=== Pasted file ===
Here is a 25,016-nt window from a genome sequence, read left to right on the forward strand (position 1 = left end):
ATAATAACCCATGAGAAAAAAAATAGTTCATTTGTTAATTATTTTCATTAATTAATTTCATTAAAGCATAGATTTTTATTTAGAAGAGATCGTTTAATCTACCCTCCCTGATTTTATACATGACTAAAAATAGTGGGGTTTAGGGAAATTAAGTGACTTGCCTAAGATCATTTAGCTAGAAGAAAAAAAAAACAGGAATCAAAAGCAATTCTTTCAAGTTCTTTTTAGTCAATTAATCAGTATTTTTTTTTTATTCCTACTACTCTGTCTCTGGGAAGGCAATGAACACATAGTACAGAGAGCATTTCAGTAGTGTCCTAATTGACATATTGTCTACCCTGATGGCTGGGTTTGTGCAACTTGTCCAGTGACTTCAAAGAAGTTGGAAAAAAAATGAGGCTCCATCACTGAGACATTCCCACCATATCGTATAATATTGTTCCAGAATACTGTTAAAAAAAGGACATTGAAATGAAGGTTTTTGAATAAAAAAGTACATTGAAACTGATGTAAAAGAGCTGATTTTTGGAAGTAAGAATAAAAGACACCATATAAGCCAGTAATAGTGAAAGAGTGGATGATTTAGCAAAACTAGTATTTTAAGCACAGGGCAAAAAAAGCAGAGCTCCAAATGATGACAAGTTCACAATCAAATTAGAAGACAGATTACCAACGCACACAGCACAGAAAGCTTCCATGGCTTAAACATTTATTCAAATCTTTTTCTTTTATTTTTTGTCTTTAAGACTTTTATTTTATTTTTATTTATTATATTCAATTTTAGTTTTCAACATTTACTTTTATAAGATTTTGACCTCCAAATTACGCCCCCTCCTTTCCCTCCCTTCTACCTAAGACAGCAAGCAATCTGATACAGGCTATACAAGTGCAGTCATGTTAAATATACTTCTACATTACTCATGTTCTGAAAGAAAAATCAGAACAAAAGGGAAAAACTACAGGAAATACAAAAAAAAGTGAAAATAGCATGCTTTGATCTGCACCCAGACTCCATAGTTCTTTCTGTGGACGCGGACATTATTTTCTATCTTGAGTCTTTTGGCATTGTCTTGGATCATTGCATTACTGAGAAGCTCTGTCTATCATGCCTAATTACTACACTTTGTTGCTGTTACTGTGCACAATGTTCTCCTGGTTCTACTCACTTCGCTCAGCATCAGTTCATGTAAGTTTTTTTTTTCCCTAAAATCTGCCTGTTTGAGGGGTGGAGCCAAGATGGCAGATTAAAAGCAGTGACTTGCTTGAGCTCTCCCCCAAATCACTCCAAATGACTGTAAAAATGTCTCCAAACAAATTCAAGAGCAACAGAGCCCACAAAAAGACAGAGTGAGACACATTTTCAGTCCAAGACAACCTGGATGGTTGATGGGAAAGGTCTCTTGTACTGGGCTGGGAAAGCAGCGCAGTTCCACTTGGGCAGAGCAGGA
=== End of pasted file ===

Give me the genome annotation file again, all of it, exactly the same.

Here is a 25,016-nt window from a genome sequence, read left to right on the forward strand (position 1 = left end):
ATAATAACCCATGAGAAAAAAAATAGTTCATTTGTTAATTATTTTCATTAATTAATTTCATTAAAGCATAGATTTTTATTTAGAAGAGATCGTTTAATCTACCCTCCCTGATTTTATACATGACTAAAAATAGTGGGGTTTAGGGAAATTAAGTGACTTGCCTAAGATCATTTAGCTAGAAGAAAAAAAAAACAGGAATCAAAAGCAATTCTTTCAAGTTCTTTTTAGTCAATTAATCAGTATTTTTTTTTTATTCCTACTACTCTGTCTCTGGGAAGGCAATGAACACATAGTACAGAGAGCATTTCAGTAGTGTCCTAATTGACATATTGTCTACCCTGATGGCTGGGTTTGTGCAACTTGTCCAGTGACTTCAAAGAAGTTGGAAAAAAAATGAGGCTCCATCACTGAGACATTCCCACCATATCGTATAATATTGTTCCAGAATACTGTTAAAAAAAGGACATTGAAATGAAGGTTTTTGAATAAAAAAGTACATTGAAACTGATGTAAAAGAGCTGATTTTTGGAAGTAAGAATAAAAGACACCATATAAGCCAGTAATAGTGAAAGAGTGGATGATTTAGCAAAACTAGTATTTTAAGCACAGGGCAAAAAAAGCAGAGCTCCAAATGATGACAAGTTCACAATCAAATTAGAAGACAGATTACCAACGCACACAGCACAGAAAGCTTCCATGGCTTAAACATTTATTCAAATCTTTTTCTTTTATTTTTTGTCTTTAAGACTTTTATTTTATTTTTATTTATTATATTCAATTTTAGTTTTCAACATTTACTTTTATAAGATTTTGACCTCCAAATTACGCCCCCTCCTTTCCCTCCCTTCTACCTAAGACAGCAAGCAATCTGATACAGGCTATACAAGTGCAGTCATGTTAAATATACTTCTACATTACTCATGTTCTGAAAGAAAAATCAGAACAAAAGGGAAAAACTACAGGAAATACAAAAAAAAGTGAAAATAGCATGCTTTGATCTGCACCCAGACTCCATAGTTCTTTCTGTGGACGCGGACATTATTTTCTATCTTGAGTCTTTTGGCATTGTCTTGGATCATTGCATTACTGAGAAGCTCTGTCTATCATGCCTAATTACTACACTTTGTTGCTGTTACTGTGCACAATGTTCTCCTGGTTCTACTCACTTCGCTCAGCATCAGTTCATGTAAGTTTTTTTTTTCCCTAAAATCTGCCTGTTTGAGGGGTGGAGCCAAGATGGCAGATTAAAAGCAGTGACTTGCTTGAGCTCTCCCCCAAATCACTCCAAATGACTGTAAAAATGTCTCCAAACAAATTCAAGAGCAACAGAGCCCACAAAAAGACAGAGTGAGACACATTTTCAGTCCAAGACAACCTGGATGGTTGATGGGAAAGGTCTCTTGTACTGGGCTGGGAAAGCAGCGCAGTTCCACTTGGGCAGAGCAGGA